3. The research around pain has exploded over the last 15 years – it’s hard to keep up, which is why I blog;
  4. The problem of persistent pain is under-estimated, so if a person works in paediatrics, older person’s health, neurology, brain injury, spinal cord injury – it’s quite probable that pain is almost completely ignored, because “it’s not relevant”. After all, pain is something for specialist pain services, yes? NO
  5. Prevailing attitudes within the healthcare community are that pain is a difficult area to understand – and “should” be treated with medication or surgery otherwise….

You can see that this year’s IASP Global Year for Excellence in Pain Education has much to do.

Did you know that IASP have produced NINE comprehensive curricula – including occupational therapy  (thank you to Emeritus Professor Jenny Strong, Professor Cary Brown and Dr Derek Jones for developing this wonderful resource). This means there is no reason for us not to begin integrating this import area of practice into our undergraduate training.

Research examining occupational therapy’s contribution within pain management is in its infancy – but oh how my occupational therapy heart went pit-a-pat when, at the Australian and New Zealand Pain Society Scientific Meeting I presented alongside two other occupational therapists with PhD’s (or nearly there!) to a room full of clinicians, not just occupational therapists. While we have little specifically occupational therapy research, occupational therapists have been and are continuing to be part of research efforts around the world. And what clinicians do is apply what is learned into the daily lives of the people we work with. That, friends, is what occupational therapy is about – helping people live full, rich lives doing what’s important to them.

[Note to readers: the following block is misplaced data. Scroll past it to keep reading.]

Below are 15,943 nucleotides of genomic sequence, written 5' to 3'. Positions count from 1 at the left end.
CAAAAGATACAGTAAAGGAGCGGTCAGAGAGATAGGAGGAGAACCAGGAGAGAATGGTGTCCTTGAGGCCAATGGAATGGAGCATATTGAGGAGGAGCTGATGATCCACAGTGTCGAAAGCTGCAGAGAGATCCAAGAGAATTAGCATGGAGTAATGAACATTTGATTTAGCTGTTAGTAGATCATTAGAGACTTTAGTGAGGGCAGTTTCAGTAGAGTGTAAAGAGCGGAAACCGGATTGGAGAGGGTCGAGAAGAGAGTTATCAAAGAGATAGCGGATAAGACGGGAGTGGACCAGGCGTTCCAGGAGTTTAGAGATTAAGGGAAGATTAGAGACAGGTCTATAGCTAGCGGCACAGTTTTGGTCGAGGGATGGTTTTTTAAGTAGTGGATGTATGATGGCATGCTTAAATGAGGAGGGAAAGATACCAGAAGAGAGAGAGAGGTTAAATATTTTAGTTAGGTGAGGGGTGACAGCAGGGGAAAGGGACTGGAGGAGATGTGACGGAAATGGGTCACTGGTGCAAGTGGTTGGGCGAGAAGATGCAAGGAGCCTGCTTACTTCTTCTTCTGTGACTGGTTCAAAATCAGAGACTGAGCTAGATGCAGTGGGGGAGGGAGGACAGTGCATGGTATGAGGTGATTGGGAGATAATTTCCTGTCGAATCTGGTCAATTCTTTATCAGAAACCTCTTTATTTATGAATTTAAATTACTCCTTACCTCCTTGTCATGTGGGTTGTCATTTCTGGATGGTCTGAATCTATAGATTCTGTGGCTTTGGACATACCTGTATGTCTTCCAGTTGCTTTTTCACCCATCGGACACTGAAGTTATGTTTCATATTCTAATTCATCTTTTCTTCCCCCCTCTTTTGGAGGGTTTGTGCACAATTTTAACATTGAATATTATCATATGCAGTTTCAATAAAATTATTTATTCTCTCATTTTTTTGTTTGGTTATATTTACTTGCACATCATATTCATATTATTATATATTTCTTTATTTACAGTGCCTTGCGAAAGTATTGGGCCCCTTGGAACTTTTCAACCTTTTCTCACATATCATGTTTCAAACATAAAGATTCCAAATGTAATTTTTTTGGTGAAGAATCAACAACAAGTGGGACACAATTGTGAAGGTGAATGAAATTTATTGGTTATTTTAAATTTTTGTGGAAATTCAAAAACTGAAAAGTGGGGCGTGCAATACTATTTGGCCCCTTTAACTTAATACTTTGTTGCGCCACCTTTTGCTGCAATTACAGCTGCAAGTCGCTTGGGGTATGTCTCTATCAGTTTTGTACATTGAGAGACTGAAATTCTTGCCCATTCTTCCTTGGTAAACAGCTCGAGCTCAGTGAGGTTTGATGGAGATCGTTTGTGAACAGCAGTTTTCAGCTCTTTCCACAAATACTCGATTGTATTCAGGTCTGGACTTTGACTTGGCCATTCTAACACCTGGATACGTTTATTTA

Reyes, A. N., & Brown, C. A. (2016). Occupational therapists’ pain knowledge: A national survey. Disability and Rehabilitation: An International, Multidisciplinary Journal, 38(13), 1309-1317.

Rochman D, Herbert P. Rehabilitation professionals knowledge and attitudes regarding pain (COBS). Accessed 18 March 2015. Available from:


You are unique, and if that is not fulfilled, then something has been lost: Martha Graham

In an era in healthcare where administrators prize standardisation, algorithms and consistency, it’s no wonder that in chronic pain management there are concerted efforts to make a standard treatment recipe to suit everyone. After all, there are common things that people living with pain need: accurate information about pain, accurate information about tissues and how they contribute to pain, assurance that pain doesn’t mean ongoing damage, and being introduced to some safe movements that don’t threaten an already agitated nervous system. There’s even a call for clinicians to use a kind of curriculum to make sure all the important bits are covered based on the individual’s presentation. This is valuable stuff!

But, I think standardisation* is both an admirable and a futile effort. Admirable because we know there are so many clinicians and patients who don’t get told much  of this information. Admirable because it would be great to know that once given, this information should make a difference to the person living with pain. Admirable because it’s easier to remember a “standard” list of topics, or a standard management approach than to generate a fresh new one every time a person comes in to see you. But I think a standardised approach (used unthinkingly) might not be the most efficient way, it could almost be futile, and here’s why.

*(note: not the curriculum for pain education, but the notion of a standard list of topics that every person with pain should have covered)